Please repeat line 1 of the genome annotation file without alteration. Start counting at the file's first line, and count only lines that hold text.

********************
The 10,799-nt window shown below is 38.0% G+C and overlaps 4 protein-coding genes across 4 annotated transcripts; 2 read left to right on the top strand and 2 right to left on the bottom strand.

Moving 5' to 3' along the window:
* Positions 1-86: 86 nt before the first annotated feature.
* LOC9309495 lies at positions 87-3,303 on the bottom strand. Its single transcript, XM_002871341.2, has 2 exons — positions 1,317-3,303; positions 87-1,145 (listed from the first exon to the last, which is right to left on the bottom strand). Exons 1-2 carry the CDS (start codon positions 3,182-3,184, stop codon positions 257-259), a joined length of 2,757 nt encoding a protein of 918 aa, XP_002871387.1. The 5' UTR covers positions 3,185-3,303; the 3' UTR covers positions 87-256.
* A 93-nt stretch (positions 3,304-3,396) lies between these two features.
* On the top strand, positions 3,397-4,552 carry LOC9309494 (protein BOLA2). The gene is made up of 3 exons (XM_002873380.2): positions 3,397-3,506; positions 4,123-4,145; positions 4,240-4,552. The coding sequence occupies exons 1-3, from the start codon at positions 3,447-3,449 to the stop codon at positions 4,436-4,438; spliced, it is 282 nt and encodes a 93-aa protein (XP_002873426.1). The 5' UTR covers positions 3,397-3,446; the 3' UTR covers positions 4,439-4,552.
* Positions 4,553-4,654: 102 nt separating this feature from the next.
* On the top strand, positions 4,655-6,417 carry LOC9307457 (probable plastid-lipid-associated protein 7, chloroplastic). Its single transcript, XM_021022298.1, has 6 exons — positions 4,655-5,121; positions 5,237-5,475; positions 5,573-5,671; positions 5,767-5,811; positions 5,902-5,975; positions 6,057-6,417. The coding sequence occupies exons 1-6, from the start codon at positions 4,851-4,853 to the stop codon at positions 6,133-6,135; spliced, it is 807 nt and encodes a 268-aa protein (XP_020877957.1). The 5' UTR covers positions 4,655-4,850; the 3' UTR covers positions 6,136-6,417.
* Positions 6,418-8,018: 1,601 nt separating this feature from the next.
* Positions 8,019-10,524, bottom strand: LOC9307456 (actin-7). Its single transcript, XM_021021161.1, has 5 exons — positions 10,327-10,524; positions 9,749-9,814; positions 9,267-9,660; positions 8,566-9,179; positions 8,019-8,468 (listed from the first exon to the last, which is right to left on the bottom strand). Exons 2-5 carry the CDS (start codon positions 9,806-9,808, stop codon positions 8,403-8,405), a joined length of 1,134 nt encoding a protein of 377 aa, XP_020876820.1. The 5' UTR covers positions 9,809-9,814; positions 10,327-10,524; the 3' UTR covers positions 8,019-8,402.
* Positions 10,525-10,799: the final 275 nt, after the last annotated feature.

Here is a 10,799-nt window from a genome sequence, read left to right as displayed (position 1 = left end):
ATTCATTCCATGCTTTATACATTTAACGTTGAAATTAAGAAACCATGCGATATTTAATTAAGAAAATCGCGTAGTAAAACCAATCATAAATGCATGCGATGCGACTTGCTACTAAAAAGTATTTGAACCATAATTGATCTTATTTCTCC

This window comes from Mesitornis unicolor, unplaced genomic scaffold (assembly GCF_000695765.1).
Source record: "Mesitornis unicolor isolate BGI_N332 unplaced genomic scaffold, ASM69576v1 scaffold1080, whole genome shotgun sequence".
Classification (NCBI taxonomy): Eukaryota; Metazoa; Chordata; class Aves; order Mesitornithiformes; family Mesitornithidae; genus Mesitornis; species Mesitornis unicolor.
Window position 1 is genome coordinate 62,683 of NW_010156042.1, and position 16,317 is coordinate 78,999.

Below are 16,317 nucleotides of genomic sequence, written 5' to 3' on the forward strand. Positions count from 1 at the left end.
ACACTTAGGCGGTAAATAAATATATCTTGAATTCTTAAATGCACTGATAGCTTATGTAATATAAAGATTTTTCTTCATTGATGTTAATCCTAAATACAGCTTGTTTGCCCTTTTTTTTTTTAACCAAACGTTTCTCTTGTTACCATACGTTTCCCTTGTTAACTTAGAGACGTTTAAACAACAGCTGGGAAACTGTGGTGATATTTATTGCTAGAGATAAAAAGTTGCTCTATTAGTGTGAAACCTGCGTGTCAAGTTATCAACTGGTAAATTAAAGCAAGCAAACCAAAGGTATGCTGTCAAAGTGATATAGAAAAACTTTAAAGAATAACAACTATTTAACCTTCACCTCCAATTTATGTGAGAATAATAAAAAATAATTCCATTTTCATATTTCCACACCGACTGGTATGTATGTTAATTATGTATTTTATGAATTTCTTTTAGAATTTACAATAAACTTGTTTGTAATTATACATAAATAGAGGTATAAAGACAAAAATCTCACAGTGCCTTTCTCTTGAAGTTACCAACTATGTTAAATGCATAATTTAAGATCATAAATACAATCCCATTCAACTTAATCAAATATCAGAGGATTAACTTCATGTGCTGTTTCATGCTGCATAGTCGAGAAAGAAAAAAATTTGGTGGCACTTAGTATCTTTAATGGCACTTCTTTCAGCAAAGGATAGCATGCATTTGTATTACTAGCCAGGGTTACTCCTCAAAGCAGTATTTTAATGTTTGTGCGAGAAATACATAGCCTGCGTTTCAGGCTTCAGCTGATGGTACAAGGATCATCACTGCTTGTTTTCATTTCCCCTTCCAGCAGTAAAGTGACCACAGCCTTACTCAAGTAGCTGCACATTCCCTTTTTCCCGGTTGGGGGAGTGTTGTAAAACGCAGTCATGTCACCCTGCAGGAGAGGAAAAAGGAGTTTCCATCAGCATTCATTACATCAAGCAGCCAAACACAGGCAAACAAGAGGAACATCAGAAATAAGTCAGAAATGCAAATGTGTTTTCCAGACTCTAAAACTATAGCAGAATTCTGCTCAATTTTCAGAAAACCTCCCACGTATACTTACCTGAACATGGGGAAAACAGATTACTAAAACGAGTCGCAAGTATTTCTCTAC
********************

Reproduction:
The 10,799-nt window shown below is 38.0% G+C and overlaps 4 protein-coding genes across 4 annotated transcripts; 2 read left to right on the top strand and 2 right to left on the bottom strand.